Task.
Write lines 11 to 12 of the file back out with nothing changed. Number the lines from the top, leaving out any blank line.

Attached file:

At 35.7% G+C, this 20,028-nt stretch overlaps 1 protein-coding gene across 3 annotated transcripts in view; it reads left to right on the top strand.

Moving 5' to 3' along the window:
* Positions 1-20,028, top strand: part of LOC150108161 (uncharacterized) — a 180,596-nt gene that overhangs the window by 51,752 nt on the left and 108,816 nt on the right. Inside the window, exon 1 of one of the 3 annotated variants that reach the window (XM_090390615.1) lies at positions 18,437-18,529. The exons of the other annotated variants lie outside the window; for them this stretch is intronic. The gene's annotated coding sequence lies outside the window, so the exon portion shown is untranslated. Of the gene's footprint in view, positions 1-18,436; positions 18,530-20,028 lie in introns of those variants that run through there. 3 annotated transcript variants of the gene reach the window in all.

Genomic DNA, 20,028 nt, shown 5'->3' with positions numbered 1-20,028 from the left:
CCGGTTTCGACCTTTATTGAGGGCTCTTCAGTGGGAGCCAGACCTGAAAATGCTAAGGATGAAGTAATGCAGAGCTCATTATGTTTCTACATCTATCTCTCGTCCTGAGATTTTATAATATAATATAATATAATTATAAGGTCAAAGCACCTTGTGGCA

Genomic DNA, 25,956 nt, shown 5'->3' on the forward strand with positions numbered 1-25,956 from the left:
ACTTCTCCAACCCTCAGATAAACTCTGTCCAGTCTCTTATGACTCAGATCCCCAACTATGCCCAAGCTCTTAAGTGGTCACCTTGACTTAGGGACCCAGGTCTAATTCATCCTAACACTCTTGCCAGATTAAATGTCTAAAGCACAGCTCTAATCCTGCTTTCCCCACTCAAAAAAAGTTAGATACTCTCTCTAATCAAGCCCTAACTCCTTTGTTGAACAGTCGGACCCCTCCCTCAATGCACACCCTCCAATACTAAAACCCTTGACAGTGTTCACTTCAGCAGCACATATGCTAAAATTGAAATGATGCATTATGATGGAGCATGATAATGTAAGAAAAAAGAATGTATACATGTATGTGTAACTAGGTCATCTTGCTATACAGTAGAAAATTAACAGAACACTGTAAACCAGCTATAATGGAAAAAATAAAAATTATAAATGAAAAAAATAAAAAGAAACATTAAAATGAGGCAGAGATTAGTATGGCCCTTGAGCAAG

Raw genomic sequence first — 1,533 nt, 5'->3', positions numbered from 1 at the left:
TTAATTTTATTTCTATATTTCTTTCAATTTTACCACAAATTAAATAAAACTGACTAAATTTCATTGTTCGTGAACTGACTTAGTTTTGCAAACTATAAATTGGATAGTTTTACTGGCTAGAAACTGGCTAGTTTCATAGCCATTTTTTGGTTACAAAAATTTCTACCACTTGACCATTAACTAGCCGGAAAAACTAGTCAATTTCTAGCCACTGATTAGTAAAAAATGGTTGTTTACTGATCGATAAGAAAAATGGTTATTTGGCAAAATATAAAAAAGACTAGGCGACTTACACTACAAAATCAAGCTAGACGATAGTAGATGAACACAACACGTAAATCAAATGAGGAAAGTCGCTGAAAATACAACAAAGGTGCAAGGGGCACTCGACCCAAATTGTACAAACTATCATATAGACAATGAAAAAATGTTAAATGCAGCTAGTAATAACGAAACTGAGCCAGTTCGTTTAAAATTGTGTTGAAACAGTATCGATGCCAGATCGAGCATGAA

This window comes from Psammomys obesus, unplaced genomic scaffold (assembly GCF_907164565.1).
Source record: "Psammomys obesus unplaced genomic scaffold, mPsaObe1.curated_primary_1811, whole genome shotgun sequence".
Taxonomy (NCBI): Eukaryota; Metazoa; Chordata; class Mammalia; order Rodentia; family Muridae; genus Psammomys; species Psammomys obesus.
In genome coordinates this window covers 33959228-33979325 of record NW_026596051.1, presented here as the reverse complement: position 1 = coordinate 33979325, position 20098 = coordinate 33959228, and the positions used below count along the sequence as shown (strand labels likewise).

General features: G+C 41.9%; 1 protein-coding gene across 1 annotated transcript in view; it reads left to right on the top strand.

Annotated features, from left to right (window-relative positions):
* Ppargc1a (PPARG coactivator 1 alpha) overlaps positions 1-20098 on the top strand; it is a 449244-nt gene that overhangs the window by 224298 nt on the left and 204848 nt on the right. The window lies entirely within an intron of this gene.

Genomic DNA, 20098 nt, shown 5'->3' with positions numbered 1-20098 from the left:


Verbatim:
Source record: "Psammomys obesus unplaced genomic scaffold, mPsaObe1.curated_primary_1811, whole genome shotgun sequence".
Taxonomy (NCBI): Eukaryota; Metazoa; Chordata; class Mammalia; order Rodentia; family Muridae; genus Psammomys; species Psammomys obesus.